Upon talking about the wrathful sinners and their punishment, it made me think of a Bible verse that I've heard a few times describing Hell. Dante's Inferno says that these souls were forced to constantly partake in a physical altercation. The book says that in this circle "They fought with each other, not with hands alone, but struck with head and chest and feet as well, with teeth they tore each other limb from limb," (Dante 1235-1236). I could definitely see how Dante pictured this imagery from the verse I am thinking of in the Bible. Matthew 13:41-42 says, "The Son of Man will send out his angels, and they will weed out of his kingdom everything that causes sin and all who do evil. They will throw them into the blazing furnace, where there will be weeping and gnashing of teeth." You can also see the similarities of this verse to Dante's Inferno in the descriptions of the wailing and moaning throughout each of the circles along with the burning imagery that is seen in many of the punishments, as well.

Canto VII

On Friday, we talked about Canto VII and the idea of "Fortune" and the prodigal versus the miserly. The "vain wealth" that is used to describe Fortune reminded me of a song by one of my favorite bands, Walk the Moon. It's called "Spend Your $$$" and is basically about a girl who cares only about money and material things and that makes the guy completely disinterested in her. Canto VII seemed to be all about sins pertaining to money and surface materials. I find that these ideas relate directly to this song.  The link to the song is below. Feel free to let me know if y'all agree:)

Saturday, October 17, 2015

I don't understand why Dante organizes hell by specific circles. His interpretation forces these souls to one specific circle. However, if everyone commits multiple types of sins, why should they only be punished for one? For instance, if someone lived a gluttonous life, committed adultery, and killed themselves which circle with a belong to? Their sins would classify them to three separate circles. But according to Dante a person can only belong to one circle. I think Dante's interpretation of hell very subjective and requires a unique set of beliefs to be able to understand the punishment for one single type of sin. It really doesn't make sense to me.

Historical Figures in Hell

I found it interesting that Dante specifically put certain historical figures in Hell, and had a specific places that he felt were suitable for all of them. For example, the poets are in Limbo and their only punishment is that they will never be able to feel the presence of God. Filippo Argentinni, on the other hand, is in the fifth circle, which contains the wrathful and slothful. His punishment is getting torn appart by the other wrathful for eternity (obviously much worse). This is because Dante admires the poets (and thinks of himself as one of them) and despises Filippo. Although it doesn't have much of an effect on the readers today, at the time this was first written the readers would have probably been shocked by those Dante chose to put in Hell, and possibly even felt pity and fear as they would have had more of a personal connection with these people. I feel like this would have changed peoples perspective about Hell drastically for this time period because this was not only the first description of Hell itself, but a description of specific people who you could compare yourself to and wonder whether your sins would bring you to hell like theirs did.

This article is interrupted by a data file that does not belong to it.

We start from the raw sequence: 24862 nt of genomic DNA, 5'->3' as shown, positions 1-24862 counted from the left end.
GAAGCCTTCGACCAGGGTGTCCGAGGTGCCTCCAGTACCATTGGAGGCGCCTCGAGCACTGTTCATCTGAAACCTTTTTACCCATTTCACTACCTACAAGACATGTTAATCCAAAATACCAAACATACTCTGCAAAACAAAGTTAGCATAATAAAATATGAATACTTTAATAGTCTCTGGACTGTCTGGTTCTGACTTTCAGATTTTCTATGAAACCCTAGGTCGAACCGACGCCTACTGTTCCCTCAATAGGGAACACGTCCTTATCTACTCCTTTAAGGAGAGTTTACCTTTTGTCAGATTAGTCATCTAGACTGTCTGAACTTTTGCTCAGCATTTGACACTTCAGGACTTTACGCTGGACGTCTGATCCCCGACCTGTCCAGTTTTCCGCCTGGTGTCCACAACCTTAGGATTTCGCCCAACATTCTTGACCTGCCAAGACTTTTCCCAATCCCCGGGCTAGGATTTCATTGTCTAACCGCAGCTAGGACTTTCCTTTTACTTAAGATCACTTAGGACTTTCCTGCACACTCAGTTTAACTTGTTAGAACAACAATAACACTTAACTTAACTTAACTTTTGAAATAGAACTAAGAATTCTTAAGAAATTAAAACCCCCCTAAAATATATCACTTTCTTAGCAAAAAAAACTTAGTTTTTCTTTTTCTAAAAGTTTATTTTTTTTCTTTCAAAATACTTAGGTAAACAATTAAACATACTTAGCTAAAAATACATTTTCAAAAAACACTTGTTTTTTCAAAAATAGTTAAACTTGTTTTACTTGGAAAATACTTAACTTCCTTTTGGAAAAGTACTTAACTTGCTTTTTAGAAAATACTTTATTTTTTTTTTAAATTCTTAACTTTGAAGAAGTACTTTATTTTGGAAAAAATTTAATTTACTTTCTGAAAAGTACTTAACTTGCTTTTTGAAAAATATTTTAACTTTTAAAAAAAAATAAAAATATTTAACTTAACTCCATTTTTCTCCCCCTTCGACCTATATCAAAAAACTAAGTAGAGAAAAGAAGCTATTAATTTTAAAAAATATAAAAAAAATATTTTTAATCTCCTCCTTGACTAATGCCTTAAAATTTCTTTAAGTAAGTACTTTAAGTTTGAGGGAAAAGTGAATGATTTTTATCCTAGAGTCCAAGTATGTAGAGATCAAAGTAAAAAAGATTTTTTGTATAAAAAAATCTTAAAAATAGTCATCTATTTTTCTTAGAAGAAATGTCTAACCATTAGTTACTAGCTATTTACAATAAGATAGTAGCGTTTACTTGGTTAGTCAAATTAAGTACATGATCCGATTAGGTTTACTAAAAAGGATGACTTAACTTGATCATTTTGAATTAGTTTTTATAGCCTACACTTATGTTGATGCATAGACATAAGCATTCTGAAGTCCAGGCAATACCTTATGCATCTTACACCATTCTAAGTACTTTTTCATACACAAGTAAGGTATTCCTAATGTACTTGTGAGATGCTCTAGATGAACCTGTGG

Friday, October 16, 2015

Oedipus and Medea in Circles of Hell

As we were discussing the various circles of Hell today, I wondered where Oedipus and Medea would end up. They were both pagans, which would put them in circle 1. Oedipus could also rest in circle 2 because he lusted for his own mother. Medea could easily end up in circle 5, because of her serious wrath. She was easily angered and took out all of her anger on those around her. Both Oedipus and Medea could also end up in Circle 7, because they are violent. They are violent against themselves (Oedipus) as well as their neighbors (Medea – murdered her brother, both children, a princess and her father.) In addition, they could easily fall under circle 8 or 9, because Oedipus was treacherous (albeit unintentionally) to his country and kin (as in his people, because he was the reason that his kingdom was suffering) and Medea was both treacherous and deceitful (mostly to her kin, her father and Jason, but also to a benefactor, when she tricks the foreign king into promising her a place to retreat). I’m not sure where they would belong, because they are guilty of many different sins!

Free Will?